The mission of CBS is to establish a society ruled by God’s justice, love and peace. We have endeavored to promote personal and social development based on the Lord's principles. And we have tried to uphold natural right as endowed by God, including their free expressions of conscience.

As an interdenominational non-profit organization, CBS has greatly contributed to Korean church and society. Especially the ecumenical character of CBS, whose Board of Trustees includes representatives from 11 national church denominations and organizations, enables it to play a central role in the mission of Korean churches.

Ever since December 15, 1954, when it went on the air as the first independent radio station in Korea, CBS has had a reputation for unbiased news and fine music; and its diverse mission programs have fostered the growth of the Korean church.

Having been operated as a nationwide radio network for more than 50 years, CBS met the greatest change in its history in 2002, when it opened its own television station and thus was able to provide higher-level service through various media channels.

Today CBS is engaged in all forms of mass communications: radio, television broadcasting, internet and the smart device. CBS radio’s nationwide network consists of 14 branches, and CBS TV provides programs via cable and satellite to the Korean peninsula and other parts of East Asia. Thus CBS plays a leading role as the major Korean Christian communications organization.
Some of the "unbiased news" published under the influence of "God’s justice, love and peace" include these articles:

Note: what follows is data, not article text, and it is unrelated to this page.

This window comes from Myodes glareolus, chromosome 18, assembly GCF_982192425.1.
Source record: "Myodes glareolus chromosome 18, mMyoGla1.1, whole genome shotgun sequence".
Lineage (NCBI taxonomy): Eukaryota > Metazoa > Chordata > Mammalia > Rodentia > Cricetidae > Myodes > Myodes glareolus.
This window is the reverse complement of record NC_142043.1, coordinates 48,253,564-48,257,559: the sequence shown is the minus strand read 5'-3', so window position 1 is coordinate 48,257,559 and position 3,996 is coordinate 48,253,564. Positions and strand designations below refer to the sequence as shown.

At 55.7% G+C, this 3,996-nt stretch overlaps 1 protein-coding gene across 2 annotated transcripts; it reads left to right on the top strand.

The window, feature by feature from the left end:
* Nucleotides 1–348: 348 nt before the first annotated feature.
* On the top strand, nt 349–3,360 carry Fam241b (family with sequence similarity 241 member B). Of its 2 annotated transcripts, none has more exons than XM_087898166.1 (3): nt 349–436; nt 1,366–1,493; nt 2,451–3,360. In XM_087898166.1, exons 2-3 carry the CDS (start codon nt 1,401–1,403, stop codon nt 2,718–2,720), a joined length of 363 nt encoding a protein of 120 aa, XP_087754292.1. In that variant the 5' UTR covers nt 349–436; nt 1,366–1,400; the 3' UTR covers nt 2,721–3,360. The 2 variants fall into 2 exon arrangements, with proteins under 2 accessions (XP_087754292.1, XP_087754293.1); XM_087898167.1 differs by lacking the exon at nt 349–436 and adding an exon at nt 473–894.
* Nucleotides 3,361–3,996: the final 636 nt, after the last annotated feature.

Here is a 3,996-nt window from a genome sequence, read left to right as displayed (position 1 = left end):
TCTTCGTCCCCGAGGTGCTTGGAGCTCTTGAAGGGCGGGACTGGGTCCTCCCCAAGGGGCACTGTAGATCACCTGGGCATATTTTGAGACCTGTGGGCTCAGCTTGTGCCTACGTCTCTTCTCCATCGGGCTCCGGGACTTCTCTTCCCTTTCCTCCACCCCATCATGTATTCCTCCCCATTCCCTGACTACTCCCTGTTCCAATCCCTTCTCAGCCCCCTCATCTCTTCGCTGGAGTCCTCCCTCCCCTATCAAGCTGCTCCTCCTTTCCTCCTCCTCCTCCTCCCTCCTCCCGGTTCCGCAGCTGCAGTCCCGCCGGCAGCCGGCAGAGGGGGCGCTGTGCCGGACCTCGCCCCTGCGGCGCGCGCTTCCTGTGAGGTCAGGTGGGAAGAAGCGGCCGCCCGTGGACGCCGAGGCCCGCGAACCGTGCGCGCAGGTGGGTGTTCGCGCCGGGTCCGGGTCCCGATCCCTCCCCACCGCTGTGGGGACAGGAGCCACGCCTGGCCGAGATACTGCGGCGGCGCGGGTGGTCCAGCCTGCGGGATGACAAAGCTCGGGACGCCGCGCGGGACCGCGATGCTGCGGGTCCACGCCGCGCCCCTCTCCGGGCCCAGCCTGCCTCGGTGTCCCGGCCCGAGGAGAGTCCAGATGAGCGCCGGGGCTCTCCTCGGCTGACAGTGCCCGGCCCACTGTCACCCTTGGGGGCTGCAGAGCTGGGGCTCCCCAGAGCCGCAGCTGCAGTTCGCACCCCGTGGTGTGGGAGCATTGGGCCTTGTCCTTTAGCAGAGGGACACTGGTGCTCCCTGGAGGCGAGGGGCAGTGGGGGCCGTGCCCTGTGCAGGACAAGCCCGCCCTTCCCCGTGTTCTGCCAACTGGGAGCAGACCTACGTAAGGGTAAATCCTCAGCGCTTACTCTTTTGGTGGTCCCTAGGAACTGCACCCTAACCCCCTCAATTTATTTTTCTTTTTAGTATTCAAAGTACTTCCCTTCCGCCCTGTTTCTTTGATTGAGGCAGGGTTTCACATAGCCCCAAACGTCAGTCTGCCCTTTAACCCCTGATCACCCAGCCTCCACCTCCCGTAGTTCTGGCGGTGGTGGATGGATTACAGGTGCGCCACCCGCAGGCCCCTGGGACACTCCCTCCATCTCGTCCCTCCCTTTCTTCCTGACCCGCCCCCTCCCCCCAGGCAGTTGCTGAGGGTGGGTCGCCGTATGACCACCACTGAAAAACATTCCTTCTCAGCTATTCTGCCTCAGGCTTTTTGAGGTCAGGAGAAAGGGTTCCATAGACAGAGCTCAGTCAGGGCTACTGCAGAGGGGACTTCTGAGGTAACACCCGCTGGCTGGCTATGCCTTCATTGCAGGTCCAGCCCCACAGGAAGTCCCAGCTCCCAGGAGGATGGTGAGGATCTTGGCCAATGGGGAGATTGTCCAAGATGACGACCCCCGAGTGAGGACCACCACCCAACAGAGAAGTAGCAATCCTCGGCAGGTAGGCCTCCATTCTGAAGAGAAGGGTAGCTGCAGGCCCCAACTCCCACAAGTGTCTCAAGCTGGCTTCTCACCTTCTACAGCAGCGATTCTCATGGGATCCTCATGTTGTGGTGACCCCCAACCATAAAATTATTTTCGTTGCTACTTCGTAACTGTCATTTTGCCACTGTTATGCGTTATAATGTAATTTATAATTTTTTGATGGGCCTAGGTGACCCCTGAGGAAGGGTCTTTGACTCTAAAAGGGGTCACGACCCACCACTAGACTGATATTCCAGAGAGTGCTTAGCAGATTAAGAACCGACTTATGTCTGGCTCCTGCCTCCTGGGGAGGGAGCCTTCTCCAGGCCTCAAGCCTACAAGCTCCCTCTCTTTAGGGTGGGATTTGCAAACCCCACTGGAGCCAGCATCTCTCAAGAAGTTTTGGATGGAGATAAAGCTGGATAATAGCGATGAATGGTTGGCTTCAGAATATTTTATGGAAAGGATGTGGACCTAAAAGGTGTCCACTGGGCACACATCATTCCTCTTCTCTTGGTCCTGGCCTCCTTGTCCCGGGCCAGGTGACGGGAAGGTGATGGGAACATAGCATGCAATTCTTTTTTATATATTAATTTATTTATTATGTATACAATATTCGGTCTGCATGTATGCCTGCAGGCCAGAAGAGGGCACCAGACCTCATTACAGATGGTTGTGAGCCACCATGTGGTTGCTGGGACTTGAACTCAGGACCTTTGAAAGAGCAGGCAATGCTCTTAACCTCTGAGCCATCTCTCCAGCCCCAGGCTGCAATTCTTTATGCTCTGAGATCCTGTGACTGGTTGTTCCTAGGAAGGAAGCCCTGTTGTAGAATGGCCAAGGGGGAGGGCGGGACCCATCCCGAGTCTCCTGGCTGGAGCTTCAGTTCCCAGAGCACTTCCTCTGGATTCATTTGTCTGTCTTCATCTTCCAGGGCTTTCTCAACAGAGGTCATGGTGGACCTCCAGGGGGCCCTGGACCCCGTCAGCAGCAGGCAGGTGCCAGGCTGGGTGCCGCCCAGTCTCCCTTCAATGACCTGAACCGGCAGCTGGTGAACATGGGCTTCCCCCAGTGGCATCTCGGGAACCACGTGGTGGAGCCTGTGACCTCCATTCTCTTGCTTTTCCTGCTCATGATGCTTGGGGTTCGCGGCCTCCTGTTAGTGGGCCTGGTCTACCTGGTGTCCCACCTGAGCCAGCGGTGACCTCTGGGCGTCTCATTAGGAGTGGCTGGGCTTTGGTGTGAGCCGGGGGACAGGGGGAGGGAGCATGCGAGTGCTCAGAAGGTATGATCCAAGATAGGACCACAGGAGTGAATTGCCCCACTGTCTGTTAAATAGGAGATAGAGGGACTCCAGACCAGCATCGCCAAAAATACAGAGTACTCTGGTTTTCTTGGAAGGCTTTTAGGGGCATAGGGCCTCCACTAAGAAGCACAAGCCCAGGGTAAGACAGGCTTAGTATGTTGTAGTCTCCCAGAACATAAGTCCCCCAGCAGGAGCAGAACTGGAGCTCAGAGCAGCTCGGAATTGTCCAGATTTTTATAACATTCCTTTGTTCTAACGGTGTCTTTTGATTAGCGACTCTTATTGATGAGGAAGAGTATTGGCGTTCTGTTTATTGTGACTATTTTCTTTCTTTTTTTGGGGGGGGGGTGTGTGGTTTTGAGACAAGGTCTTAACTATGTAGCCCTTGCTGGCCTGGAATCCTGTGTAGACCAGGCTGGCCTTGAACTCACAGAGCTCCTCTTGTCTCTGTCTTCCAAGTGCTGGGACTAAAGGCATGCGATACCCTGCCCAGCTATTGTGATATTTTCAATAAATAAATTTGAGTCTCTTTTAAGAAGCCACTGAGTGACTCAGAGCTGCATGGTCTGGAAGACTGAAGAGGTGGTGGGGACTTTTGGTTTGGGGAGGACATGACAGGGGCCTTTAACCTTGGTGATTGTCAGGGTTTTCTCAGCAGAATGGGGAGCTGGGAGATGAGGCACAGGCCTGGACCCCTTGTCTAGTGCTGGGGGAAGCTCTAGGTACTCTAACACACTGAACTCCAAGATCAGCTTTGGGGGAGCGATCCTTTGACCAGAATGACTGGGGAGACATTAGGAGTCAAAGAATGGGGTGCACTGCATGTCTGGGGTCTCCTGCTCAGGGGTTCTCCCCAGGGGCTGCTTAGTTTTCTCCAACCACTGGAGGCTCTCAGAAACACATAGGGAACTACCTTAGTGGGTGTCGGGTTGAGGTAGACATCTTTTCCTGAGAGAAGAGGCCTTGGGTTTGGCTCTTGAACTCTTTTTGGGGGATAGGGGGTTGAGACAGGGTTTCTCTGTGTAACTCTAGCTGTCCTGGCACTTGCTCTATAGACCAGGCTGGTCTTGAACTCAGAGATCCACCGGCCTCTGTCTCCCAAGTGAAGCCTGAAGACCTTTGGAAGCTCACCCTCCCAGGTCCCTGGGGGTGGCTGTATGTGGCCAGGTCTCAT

Foreign instructor lives a double life… Caught red-handed with dozens of ‘Hidden Camera Sex’ tapes
Yongsan police begin investigation of 'Foreign instructor who secretly filmed sex'
'Foreign instructor who secretly filmed sex' 'expelled' from his university
"The Reality and Twisted Values of Some White Men" Series:
Internet awash with 'ways to seduce Korean women'
What is the reason elementary school native speaking instructors get their hands on drugs?
'Korean women are beautiful, have a drink with me" - the night streets of Itaewon (scroll down)
'Unqualified foreign instructors' can't help but abound.
"Charged with a crime, but whatever"... If they look white, it's OK?
A foreign English instructor: "Secretly recorded sex? That's really disgusting."
After the 'hidden camera sex' report... victim hurt again through 'comment terror'
The 'Hidden camera sex video' could spread... anxious police, idle university
It's good that CBS has come to realize a truth not found in the Bible or any of the Gnostic Gospels - that, as he hung from the cross, Christ hoped for a day when a broadcasting service bearing his name would do the utmost to bring those "wine-swilling, lascivious, haughty white Romans down a peg or two."

With its 24 articles critical of foreign teachers and white men, NoCut News was followed by Newsis with 23 (though Newsis tends to publish the same article over and over again throughout the day, unlike NoCut News), Yonhap with 16, YTN with 14, Segye Ilbo with 12, Herald Gyeongje with 9, Kyunghyang Sinmun with 8, Money Today with 8, Munhwa Ilbo with 6, and dozens of other outlets with five or less. The total of 249 for 2012 is down from 272 in 2011 and 329 in 2010. Progress!

[Oh, and calling NoCut News to complain about an article may not bring about the best results.]